B’nai B’rith’s month of milestones
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B’nai B’rith’s month of milestones

It's been a momentous month for the NSW branch of B’nai B’rith, officially opening its new headquarters and presenting its annual oration.

B’nai B’rith International president Gary Saltzman unveils a plaque at the official opening of B’nai B’rith NSW’s new headquarters at Shalom College on November 20. Photo: Giselle Haber
B’nai B’rith International president Gary Saltzman unveils a plaque at the official opening of B’nai B’rith NSW’s new headquarters at Shalom College on November 20. Photo: Giselle Haber
2016 B’nai B’rith Oration panellist Laurence Marshbaum speaking alongside Charles Nightingale and Dr Ron Weiser. Photo: Shane Desiatnik
2016 B’nai B’rith Oration panellist Laurence Marshbaum speaking alongside Charles Nightingale and Dr Ron Weiser. Photo: Shane Desiatnik

IT’S been a momentous month for the NSW branch of B’nai B’rith.

Last Sunday, the organisation’s new headquarters at Shalom College were officially opened by B’nai B’rith International’s president Gary Saltzman, who was guest speaker at the annual dinner that night.

B’nai B’rith NSW president Anna Marks told The AJN, “The new facilities are fantastic – the boardroom can accommodate up to 50 people and the auditorium can seat about 200. It will serve us really well for the future.”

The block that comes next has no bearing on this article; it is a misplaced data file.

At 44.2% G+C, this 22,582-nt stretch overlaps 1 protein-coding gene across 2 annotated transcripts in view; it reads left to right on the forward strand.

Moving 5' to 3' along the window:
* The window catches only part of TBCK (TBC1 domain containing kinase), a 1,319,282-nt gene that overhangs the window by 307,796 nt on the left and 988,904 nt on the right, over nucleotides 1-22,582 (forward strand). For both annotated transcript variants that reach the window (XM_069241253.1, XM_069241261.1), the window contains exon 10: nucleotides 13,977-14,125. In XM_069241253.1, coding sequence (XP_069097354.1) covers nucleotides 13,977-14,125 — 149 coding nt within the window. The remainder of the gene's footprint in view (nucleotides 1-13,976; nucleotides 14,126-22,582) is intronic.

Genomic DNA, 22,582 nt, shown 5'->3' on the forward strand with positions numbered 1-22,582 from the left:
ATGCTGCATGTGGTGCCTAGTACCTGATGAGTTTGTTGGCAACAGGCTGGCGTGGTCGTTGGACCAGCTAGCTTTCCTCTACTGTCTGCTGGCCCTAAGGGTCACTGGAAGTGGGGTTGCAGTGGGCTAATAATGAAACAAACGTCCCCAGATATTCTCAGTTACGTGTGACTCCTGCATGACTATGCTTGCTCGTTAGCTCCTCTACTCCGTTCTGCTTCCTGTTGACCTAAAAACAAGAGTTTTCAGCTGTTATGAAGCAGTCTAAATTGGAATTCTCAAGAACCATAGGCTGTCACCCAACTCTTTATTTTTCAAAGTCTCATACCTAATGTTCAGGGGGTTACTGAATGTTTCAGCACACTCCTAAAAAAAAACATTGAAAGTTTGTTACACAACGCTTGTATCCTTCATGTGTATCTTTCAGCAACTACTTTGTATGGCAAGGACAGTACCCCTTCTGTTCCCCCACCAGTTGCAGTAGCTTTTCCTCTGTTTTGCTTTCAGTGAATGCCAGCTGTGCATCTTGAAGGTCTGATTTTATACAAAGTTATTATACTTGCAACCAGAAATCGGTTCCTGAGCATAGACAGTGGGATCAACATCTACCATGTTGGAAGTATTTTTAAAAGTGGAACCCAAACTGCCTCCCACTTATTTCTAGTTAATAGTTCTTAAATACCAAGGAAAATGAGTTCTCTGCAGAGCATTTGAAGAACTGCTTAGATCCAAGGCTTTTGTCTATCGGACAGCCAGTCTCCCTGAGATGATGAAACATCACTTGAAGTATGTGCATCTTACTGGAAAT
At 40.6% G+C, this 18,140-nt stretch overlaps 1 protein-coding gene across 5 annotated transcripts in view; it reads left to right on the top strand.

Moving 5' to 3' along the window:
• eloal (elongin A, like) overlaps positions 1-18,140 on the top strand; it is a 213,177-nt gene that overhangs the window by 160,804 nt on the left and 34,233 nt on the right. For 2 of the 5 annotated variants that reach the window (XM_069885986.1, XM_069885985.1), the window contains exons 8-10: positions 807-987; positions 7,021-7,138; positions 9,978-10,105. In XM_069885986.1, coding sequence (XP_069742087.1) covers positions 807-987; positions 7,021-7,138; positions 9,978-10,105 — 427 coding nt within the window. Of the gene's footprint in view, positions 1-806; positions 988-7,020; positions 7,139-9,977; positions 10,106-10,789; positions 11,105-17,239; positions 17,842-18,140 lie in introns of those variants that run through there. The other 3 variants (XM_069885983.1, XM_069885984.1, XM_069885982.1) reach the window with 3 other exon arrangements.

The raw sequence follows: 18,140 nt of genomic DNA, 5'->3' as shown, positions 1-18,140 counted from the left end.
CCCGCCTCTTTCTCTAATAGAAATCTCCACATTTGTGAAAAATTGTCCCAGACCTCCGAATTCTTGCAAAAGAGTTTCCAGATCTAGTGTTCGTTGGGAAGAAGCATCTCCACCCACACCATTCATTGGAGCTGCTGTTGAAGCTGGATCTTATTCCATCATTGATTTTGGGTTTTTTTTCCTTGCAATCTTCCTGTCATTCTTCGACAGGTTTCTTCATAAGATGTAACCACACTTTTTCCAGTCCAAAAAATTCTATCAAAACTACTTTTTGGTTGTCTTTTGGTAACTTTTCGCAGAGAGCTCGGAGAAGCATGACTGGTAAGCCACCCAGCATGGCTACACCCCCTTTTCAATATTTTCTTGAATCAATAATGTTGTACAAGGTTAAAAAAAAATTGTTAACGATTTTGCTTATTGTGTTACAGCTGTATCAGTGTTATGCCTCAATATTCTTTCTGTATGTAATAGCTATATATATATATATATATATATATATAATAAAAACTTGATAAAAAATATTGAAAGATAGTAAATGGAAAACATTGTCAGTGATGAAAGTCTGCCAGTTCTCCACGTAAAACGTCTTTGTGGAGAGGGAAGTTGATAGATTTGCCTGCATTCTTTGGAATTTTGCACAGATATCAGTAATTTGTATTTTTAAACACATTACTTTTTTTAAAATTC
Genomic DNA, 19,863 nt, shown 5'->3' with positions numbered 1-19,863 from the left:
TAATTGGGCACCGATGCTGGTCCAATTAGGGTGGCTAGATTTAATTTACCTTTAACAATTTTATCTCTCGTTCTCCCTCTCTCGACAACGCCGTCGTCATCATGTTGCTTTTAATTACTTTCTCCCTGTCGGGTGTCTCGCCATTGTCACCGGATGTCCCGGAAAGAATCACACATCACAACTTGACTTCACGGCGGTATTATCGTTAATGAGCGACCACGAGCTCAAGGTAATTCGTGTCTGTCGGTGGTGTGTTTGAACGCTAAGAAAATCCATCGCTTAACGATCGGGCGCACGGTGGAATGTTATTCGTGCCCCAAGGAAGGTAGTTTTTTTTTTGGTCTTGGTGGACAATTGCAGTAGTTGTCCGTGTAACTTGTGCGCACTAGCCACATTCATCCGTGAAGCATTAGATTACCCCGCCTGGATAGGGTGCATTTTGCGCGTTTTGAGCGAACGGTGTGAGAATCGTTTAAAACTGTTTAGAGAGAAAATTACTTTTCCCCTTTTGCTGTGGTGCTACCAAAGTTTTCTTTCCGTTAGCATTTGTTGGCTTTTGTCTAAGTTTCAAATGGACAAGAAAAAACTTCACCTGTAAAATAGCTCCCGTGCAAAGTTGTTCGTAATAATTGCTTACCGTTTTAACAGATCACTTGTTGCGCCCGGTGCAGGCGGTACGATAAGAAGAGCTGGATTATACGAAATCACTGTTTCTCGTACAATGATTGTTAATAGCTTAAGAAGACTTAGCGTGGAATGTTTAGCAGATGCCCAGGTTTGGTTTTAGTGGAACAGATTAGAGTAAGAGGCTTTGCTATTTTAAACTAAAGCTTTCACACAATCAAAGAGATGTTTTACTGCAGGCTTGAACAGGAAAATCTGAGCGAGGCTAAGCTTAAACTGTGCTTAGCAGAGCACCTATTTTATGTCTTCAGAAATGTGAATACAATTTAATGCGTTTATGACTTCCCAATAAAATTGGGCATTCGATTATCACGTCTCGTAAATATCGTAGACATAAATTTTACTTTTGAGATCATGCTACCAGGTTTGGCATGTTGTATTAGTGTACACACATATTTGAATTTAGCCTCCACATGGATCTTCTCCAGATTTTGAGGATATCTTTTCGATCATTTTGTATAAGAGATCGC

Meanwhile, the 2016 B’nai B’rith Oration – facilitated by the Alfred Dreyfus Unit – was held at Emanuel Synagogue on November 16.

Around 120 people enjoyed a panel discussion, moderated by Macquarie University’s Professor Lucy Taksa, which explored ways in which Australia and Israel are fostering innovation in the 21st century.

Panellists were honorary life president of the Zionist Council of NSW Dr Ron Weiser, Associate Professor John Langdale from Macquarie University’s Department of Security Studies and Criminology, co-founder of 10×10 Philanthropy Laurence Marshbaum, and chief customer officer and former CEO of the Australia-Israel Chamber of Commerce Charles Nightingale.

Langdale said the fact that Israel is in a tough neighbourhood has necessitated that it becomes a leader in innovation and high-tech industries – “otherwise it faces a serious challenge to is own security and existence”.

“The experience Israel has in cybersecurity, for example, puts it in great stead to lead from the front,” he said.

But he said the start-up nation still has challenges it needs to address, such as a brain drain to the USA and Europe and “a temptation to take the money [from selling start-ups] and run, and there’s been a lot of recent discussions in Israel about how to address that”.

Nightingale hailed “Israel’s entrepreneurial embrace of ‘chutzpah’ and government policies it has introduced, including tax incentives and support for young entrepreneurs and -start-ups, and a clear strategy of developing high-tech clusters in major regional centres like Beersheba”.

SHANE DESIATNIK

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